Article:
Rural Women New Zealand (RWNZ) National President, Fiona Gower and National Chair Penny Mudford OMNZ have arrived in New York to attend the United Nations’ 62nd Commission on the Status of Women (CSW62).
She told Dairy News, at a recent international conference on leptospirosis in Palmerston North, that the changing nature of the workforce on farms and in the rural sector generally means this disease is no longer a probably only for men.
Women are getting to work on farms in their own right or in a partnership, “feeding calves, milking cows, doing work with the stock -- much more hands on these days”.
“That’s why there is more prevalence of women getting the disease. The causes include rats running over the bags of feed where they are feeding calves, or in the milking shed; and there may be something in the woolshed for those doing the dagging and shearing as well.”
Gower says it’s also believed the spread of the disease may be connected to wet weather because it is spread through water. Women cleaning mud or water from homes or from silt around a farm are possible causes of their increased infection rates.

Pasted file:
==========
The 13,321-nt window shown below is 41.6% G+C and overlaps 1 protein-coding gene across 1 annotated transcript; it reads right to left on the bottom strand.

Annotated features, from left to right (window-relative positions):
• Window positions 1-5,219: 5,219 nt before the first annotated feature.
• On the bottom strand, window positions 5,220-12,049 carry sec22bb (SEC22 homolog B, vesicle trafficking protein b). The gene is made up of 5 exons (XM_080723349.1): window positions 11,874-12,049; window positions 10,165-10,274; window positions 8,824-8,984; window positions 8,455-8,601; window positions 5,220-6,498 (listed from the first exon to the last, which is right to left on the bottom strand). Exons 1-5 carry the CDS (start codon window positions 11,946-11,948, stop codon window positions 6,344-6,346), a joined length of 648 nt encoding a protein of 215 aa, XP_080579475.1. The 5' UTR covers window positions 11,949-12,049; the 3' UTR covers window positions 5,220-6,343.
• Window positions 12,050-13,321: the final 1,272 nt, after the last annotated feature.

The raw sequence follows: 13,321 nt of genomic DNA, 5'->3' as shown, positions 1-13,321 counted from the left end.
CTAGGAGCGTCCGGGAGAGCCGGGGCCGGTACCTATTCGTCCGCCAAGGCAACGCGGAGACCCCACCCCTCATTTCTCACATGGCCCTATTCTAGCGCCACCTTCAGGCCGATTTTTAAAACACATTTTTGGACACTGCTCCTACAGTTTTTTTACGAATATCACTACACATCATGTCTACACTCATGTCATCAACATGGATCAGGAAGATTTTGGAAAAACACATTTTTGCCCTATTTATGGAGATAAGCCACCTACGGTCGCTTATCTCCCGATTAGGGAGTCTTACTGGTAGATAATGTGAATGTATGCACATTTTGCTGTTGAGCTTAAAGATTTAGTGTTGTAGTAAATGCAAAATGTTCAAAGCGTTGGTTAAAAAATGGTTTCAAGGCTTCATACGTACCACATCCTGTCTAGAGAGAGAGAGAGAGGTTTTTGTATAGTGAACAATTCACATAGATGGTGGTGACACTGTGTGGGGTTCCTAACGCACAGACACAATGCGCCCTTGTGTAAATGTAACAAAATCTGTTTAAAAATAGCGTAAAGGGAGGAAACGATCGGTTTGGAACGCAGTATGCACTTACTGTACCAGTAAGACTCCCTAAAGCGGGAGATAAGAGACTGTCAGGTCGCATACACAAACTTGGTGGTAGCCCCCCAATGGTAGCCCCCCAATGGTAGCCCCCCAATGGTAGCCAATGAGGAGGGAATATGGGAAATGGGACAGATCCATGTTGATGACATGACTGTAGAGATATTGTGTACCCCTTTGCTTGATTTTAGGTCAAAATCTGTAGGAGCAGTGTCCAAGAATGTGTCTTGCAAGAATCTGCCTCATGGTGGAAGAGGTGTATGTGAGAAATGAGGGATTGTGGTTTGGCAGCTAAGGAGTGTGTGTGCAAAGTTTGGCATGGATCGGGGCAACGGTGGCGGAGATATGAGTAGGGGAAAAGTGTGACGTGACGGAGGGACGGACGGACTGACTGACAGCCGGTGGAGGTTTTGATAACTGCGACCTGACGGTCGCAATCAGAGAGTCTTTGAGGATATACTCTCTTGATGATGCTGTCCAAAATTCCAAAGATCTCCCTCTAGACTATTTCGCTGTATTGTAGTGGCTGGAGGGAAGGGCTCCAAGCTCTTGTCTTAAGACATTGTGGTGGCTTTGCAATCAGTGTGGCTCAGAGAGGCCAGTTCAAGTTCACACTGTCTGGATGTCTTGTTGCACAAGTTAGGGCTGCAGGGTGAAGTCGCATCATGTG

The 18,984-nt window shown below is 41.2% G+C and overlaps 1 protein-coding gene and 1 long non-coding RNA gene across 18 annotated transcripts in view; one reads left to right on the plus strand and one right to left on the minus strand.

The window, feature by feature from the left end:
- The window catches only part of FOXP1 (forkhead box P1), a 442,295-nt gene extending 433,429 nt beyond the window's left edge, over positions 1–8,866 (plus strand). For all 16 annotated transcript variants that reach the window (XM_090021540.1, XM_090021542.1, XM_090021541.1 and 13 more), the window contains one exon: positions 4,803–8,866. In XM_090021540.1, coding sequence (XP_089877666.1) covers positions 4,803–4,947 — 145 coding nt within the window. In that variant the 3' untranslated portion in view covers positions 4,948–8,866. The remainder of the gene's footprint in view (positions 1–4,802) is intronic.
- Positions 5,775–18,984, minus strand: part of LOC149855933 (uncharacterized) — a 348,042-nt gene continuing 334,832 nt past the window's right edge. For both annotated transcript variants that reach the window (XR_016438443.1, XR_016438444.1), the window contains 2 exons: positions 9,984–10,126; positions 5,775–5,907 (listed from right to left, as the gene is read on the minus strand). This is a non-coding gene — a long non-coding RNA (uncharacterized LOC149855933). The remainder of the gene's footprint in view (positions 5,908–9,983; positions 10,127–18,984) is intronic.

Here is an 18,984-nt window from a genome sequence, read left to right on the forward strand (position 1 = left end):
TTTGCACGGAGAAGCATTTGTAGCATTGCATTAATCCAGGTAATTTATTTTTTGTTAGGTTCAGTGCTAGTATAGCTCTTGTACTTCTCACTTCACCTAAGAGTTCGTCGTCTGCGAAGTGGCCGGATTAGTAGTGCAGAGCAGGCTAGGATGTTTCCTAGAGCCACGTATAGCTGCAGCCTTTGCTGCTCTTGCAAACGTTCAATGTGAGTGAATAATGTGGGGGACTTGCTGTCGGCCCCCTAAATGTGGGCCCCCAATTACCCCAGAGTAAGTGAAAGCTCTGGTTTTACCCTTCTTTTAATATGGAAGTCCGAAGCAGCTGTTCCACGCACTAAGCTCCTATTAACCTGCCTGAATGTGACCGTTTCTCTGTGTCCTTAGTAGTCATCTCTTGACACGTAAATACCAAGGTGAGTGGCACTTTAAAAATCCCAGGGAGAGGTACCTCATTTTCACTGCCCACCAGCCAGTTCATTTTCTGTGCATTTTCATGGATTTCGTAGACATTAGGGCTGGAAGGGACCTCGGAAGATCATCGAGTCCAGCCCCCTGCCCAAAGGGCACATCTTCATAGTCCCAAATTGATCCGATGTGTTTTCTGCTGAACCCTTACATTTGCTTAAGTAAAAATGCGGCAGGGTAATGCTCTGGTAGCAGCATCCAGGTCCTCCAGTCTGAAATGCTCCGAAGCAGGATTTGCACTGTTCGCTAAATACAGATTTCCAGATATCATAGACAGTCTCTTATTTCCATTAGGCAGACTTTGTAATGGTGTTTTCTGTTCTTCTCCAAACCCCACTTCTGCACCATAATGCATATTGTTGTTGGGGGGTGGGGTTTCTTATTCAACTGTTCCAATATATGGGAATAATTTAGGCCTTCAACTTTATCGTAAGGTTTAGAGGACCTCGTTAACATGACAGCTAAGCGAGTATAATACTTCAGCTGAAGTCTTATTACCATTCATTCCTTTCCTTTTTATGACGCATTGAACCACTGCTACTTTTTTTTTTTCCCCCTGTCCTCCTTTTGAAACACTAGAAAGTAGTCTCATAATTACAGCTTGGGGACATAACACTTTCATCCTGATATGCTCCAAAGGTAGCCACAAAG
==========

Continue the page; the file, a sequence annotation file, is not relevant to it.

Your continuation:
Rural Women NZ and its predecessor, the women’s division of Federated Farmers, have supported research at Massey University into leptospirosis for 40 years and they will continue to do this, Gower says.
“In the 1970s and 80s the women’s division of Federated Farmers gave $150,000 to research on lepto in the dairy and pork industries which led to vaccination. Again in 2007-08 we gave more funding for two PhD students to look at issues in the meat industry, in particular deer. The main reason is because of the harm the disease does in rural communities.”
Heart wrenching stories are told about the disease’s impact on individuals, families, businesses and the whole rural society including schools. Some people have had to quit their jobs.
Rural Women NZ will keep working to raise awareness of lepto in rural areas, Gower says. It is targeting people on farms and rural professionals including health workers.